The Village by Nikita Lalwani

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‘Showing people the real India, eh!’

The Village revolves around Ray, a British-Indian BBC Reporter, sent with two colleagues to India to produce a documentary on a community prison there. Convicts are encouraged to live with their families in order to make them feel more a part of society. This documentary will be Ray’s first as producer, and as a woman with Indian heritage she feels that she has a lot to prove: ‘she was Indian and the British audience would see this film and understand what being Indian really means.’

Ray is caught between the British culture represented by her BBC colleagues, Serena and Nathan; and India, where the entire novel is set. This raises interesting questions about the politics of living in between two cultures and therefore wholly in neither. Ray tells everybody that she is a vegetarian, but she sneaks off to eat chicken when she thinks that nobody is looking. However, Ray’s life back home is rarely mentioned, specifically her personal life. Perhaps this is intentional, but it made her a little less real to me.

The Village is a worthwhile book and it brings up interesting questions about how societies should treat people who have broken the law. The open prison is praised by Nathan, who has experienced the British system first-hand, for ‘undo[ing] the damage that prison does. Traditional prison makes the transition back into society even harder.’ Yet when the people in the prison do get to speak for themselves it doesn’t seem as simple as cleansing as one might imagine. The child of one of the convicts seems to hate his dad whose fault it is that they are there. Anup wants to ‘get out of here’ when he is old enough, leaving his dad in prison so that Anup can look after his mum and brother. I appreciated this because I like to hear from both sides of things: what may be good from a political, societal, perspective is not always good for individuals.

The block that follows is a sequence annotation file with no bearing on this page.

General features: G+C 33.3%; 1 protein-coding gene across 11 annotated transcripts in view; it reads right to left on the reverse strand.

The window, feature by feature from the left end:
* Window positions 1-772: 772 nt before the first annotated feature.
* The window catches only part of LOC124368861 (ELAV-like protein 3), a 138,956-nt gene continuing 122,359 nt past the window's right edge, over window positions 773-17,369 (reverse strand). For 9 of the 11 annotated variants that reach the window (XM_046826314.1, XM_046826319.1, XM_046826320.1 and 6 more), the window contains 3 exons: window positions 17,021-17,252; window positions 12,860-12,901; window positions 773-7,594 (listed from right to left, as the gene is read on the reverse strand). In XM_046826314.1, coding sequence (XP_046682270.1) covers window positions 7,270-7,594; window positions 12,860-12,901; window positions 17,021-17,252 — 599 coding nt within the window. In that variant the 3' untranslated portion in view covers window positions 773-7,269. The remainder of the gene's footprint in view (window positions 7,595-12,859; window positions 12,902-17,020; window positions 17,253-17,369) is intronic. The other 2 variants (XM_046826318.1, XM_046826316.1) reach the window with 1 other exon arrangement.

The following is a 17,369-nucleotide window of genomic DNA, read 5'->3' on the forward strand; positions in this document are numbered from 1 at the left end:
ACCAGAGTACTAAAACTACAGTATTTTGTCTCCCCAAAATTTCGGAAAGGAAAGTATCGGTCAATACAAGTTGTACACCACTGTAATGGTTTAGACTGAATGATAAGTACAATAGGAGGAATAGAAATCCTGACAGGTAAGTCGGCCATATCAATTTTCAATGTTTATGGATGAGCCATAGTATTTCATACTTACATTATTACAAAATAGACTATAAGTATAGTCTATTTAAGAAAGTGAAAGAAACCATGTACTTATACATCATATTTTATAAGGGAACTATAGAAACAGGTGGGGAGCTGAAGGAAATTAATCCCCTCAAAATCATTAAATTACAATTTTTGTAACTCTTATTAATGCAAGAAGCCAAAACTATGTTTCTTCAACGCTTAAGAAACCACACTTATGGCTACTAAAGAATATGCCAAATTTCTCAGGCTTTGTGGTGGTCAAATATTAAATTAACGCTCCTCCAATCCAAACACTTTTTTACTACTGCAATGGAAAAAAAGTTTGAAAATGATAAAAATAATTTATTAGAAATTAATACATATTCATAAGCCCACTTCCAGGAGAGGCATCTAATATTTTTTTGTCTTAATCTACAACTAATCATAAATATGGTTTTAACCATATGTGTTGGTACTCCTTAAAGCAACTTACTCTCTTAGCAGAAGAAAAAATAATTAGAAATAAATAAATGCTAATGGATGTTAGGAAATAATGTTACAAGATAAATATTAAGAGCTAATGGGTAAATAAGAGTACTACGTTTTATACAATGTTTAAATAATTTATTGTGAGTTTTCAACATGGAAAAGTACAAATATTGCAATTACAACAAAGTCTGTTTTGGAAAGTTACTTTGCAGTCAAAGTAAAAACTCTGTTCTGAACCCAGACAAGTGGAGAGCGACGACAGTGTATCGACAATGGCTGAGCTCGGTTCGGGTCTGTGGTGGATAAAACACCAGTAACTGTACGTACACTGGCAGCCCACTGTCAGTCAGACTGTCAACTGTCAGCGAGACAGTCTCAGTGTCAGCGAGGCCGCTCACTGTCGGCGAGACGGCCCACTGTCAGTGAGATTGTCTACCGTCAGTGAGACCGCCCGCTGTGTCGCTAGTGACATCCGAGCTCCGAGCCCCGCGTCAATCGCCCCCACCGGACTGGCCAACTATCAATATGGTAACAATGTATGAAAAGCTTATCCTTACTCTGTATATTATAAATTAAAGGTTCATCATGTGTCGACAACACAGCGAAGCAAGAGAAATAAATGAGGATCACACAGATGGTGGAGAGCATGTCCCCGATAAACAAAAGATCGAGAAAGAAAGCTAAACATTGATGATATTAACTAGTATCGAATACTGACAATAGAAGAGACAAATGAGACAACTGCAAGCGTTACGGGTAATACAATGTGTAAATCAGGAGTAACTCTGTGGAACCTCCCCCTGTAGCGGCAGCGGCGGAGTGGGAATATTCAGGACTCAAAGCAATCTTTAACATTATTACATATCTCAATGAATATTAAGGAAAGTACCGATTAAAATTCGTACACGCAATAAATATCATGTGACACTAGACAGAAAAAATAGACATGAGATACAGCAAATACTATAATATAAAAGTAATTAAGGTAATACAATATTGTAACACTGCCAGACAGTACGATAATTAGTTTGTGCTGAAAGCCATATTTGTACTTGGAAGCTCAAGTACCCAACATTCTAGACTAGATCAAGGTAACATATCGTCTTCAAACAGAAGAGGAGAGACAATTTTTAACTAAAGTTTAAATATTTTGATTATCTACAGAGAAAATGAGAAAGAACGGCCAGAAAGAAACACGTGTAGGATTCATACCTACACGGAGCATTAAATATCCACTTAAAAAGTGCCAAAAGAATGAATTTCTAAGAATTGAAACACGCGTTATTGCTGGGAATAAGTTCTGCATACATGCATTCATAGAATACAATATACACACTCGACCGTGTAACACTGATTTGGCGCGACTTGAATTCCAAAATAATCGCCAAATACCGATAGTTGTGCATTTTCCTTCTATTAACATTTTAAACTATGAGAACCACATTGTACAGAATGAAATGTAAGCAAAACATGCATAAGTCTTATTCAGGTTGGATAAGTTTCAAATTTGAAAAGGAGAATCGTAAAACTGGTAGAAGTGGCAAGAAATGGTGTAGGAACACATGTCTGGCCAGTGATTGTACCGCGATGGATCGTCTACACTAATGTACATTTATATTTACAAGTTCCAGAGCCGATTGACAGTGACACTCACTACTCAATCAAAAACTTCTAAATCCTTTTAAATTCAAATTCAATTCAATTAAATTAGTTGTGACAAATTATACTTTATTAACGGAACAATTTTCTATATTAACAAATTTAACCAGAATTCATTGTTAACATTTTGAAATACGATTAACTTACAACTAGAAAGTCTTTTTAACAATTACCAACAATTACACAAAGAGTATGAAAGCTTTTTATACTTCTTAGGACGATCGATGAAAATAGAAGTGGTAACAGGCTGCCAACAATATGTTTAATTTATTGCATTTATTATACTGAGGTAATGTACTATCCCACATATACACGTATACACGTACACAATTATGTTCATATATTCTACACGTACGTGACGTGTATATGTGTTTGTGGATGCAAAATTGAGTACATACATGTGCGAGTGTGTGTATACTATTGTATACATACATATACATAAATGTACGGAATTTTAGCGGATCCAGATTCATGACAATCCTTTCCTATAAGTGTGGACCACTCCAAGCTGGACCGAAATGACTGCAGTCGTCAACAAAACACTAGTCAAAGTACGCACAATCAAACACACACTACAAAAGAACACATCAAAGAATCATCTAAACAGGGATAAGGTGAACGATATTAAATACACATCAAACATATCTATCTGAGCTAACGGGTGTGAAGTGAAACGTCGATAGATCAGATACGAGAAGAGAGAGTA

But the delicacy and complexity with which this is handled seems missing in the last few pages. The characterisation is good throughout, except, in my opinion, of Ray. We don’t hear of family or friends back home and at the end of the novel she sabotages her professional life. I would have preferred Ray talk more about her background, have her explain a little more about being caught between the two cultures. Ray ultimately comes across as a very naïve person, as if her television career has just started, not that she is five years into it. Ultimately she is the least believable character in the novel; it is a shame that other characters that we see less frequently are more realistic. Overall, though, I would recommend the novel to anybody interested in contemporary Anglo-Indian fiction because there are a lot of interesting ideas inside it.

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